April 28, 2010

On Stephen Hawking's Xenophobia

By now, everybody's probly tired of all this Hawking's xenophobia reverberating across the web and twittercosm. What Hawking said must've been brilliant. Its got the elements of good news and bad news and everything in between. Kinda like good cop, bad cop. He's both right and wrong and fuzzy so it got the buzz. I am glad he's getting in on the topic, except he got everybody thinking and chattering about xenocidal stuff.
Just for fun, let me join the blabbing fray.
I'll start with Hawking's fear that aliens might simply raid Earth for its resources and then move on. You see, there's so many planets out there. Billions of exoplanets, dammit! And earth's resources are almost sucked up by humans already. So implying that Aliens will kill us all to get the resources of our planet (or solar system) is a major fail.
But then again, the reasons that Aliens will kill us all depends on a lot of reasons. Or perhaps they won't kill us in the "kill" sense of the word. The prospect of merging or being usurped by an alien culture is a long and fuzzy romance.
But a major aspect, I think, is that it all depends on the timing. It has a bearing on how advanced the alien race is, and how advanced--or retarded we are--at the time of contact. For example, thousands of years from now, if by some lucky fluke, we somehow reach Kardashev Type 2 and the aliens are Type 3, they might consider us a threat to them, and vice-versa. War would ensue. But if the technological level is too far apart, as in our state right now (Type 0) versus their Type 3, then they might just leave us alone. If they suddenly arrive right now, I think our civilization would make a curious subject for highly-advanced galactic scholars and scientists. Or depending on their personalities, values and morals, they might just bet for fun and game about whether we'll destroy ourselves on our own.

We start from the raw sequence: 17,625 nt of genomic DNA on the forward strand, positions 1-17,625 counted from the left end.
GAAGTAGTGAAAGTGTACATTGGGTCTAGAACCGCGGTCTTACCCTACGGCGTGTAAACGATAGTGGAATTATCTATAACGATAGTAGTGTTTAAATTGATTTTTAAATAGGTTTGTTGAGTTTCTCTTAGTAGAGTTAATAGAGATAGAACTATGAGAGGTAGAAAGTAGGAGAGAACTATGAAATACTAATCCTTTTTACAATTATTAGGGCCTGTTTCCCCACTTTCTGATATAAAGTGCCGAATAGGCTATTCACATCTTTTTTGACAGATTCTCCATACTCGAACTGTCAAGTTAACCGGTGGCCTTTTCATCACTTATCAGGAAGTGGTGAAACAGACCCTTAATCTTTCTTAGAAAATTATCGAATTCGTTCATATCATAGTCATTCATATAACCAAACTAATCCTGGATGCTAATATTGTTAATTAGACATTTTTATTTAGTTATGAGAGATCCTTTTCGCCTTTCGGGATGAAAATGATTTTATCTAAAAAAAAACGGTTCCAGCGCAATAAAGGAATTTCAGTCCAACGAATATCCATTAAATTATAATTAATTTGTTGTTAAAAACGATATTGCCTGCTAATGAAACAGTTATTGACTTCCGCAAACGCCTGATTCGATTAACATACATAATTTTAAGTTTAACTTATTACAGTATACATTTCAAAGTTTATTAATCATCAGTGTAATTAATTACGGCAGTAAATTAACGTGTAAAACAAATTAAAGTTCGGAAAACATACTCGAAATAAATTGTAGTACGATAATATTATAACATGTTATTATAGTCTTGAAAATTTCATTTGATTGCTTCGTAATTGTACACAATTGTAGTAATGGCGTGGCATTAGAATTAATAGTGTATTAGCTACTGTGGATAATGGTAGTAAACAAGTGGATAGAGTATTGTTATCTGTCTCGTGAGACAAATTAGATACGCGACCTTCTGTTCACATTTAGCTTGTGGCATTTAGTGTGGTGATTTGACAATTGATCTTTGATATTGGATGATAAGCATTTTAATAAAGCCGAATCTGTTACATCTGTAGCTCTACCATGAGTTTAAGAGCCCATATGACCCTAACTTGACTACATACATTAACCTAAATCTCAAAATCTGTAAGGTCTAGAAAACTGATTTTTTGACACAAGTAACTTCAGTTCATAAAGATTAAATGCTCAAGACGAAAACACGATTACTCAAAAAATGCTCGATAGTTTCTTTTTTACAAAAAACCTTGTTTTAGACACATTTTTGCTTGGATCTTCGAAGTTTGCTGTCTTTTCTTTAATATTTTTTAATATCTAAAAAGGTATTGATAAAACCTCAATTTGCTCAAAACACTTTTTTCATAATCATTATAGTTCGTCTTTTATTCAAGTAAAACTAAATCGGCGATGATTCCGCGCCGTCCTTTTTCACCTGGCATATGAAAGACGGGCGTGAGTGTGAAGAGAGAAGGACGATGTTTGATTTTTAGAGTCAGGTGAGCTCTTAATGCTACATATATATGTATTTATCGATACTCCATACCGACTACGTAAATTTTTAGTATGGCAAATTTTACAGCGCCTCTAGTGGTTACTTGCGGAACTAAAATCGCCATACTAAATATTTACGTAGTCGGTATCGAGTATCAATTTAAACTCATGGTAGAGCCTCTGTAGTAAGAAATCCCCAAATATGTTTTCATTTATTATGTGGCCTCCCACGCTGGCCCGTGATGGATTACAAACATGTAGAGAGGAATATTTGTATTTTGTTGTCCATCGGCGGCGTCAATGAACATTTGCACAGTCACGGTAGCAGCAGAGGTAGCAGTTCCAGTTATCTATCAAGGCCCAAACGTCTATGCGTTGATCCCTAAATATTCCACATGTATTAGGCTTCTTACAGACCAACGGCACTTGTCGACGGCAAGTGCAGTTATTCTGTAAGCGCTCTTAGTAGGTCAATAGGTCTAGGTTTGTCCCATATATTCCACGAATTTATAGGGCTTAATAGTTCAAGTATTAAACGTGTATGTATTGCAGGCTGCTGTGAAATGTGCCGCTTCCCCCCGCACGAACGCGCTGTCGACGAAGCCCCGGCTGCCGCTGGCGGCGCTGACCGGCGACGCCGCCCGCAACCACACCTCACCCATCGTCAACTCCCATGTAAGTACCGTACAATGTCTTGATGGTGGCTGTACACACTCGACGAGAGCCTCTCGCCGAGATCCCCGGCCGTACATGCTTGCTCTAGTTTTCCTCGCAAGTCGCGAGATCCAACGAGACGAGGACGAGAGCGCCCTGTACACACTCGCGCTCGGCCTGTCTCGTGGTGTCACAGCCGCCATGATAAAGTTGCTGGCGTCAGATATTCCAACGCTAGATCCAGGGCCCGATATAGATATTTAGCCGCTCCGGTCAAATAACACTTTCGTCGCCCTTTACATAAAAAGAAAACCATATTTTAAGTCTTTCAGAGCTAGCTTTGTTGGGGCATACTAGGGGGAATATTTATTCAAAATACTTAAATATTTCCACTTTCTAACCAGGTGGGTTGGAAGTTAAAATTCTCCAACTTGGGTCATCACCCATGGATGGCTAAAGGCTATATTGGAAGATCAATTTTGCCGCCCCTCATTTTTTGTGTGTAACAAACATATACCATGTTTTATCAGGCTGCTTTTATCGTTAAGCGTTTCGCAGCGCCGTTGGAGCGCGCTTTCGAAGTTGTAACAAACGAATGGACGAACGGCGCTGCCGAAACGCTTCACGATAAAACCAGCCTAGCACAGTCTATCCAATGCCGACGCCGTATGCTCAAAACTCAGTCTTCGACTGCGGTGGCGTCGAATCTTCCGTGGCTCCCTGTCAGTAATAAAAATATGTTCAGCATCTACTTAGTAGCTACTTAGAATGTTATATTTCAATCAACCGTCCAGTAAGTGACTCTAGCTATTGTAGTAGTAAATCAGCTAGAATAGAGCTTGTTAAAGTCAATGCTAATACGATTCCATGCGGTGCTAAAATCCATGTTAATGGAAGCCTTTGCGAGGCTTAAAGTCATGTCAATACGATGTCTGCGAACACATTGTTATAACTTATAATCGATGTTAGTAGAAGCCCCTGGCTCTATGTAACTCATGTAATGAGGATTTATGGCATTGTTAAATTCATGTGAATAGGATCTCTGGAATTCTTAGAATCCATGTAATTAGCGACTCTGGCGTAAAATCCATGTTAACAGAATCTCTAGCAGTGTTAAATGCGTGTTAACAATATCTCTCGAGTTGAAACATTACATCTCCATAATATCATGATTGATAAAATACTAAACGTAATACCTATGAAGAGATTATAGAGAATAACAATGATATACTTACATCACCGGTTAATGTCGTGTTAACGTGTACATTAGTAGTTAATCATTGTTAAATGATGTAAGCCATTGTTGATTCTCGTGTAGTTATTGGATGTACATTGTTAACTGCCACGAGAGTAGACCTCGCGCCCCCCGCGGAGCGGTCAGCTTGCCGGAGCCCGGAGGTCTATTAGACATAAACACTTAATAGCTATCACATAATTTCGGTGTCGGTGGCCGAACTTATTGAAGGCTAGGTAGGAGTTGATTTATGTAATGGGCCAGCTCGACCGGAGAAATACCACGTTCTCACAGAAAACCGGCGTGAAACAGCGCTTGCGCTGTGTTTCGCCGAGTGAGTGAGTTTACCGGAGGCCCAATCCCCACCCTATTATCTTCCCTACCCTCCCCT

It also depends on how cute we are. You see, it may also depend upon planetary affinity. If these advanced aliens evolved from an Earth-like world, then they might just find some kind of common ground with us. Perhaps deep within their "telluric" roots (as previous dwellers of a rocky planet), they might find us cute. That is, if the history of their planetary origin is still in their characteristics (or culture) even if they already evolved a space-faring biology. But if they evolved from an entirely different type of planet (for example a slushy dense planet) then they might find us revolting. The kind of response it would elicit from them might be similar to the disparity between one's reactions upon touching a cockroach or a puppy--splat or pat.
The parameters are so many, that we might as well create a Drake-like equation for xenosociological encounters. The aliens might destroy us, or they might not. Anything could happen. Or not happen. We do not know.
Perhaps the final verdict will depend on the quality of our existence and the footprints we leave in the Cosmos. There's plenty of reasons for us to remain quiet, as Hawking suggests. But its already too late. We've already sent signals and blown our cover. For example, our decades-old broadcasts are already speeding outwards to other stars (see the chart below). And our fate may entirely depend upon which of our TV programs they happen to see. Folks from Aldebaran might immediately obliterate us upon seeing our footages of World War II. While Mu Araens might simply enjoy our twilight zone episodes and leave us alone for a little while.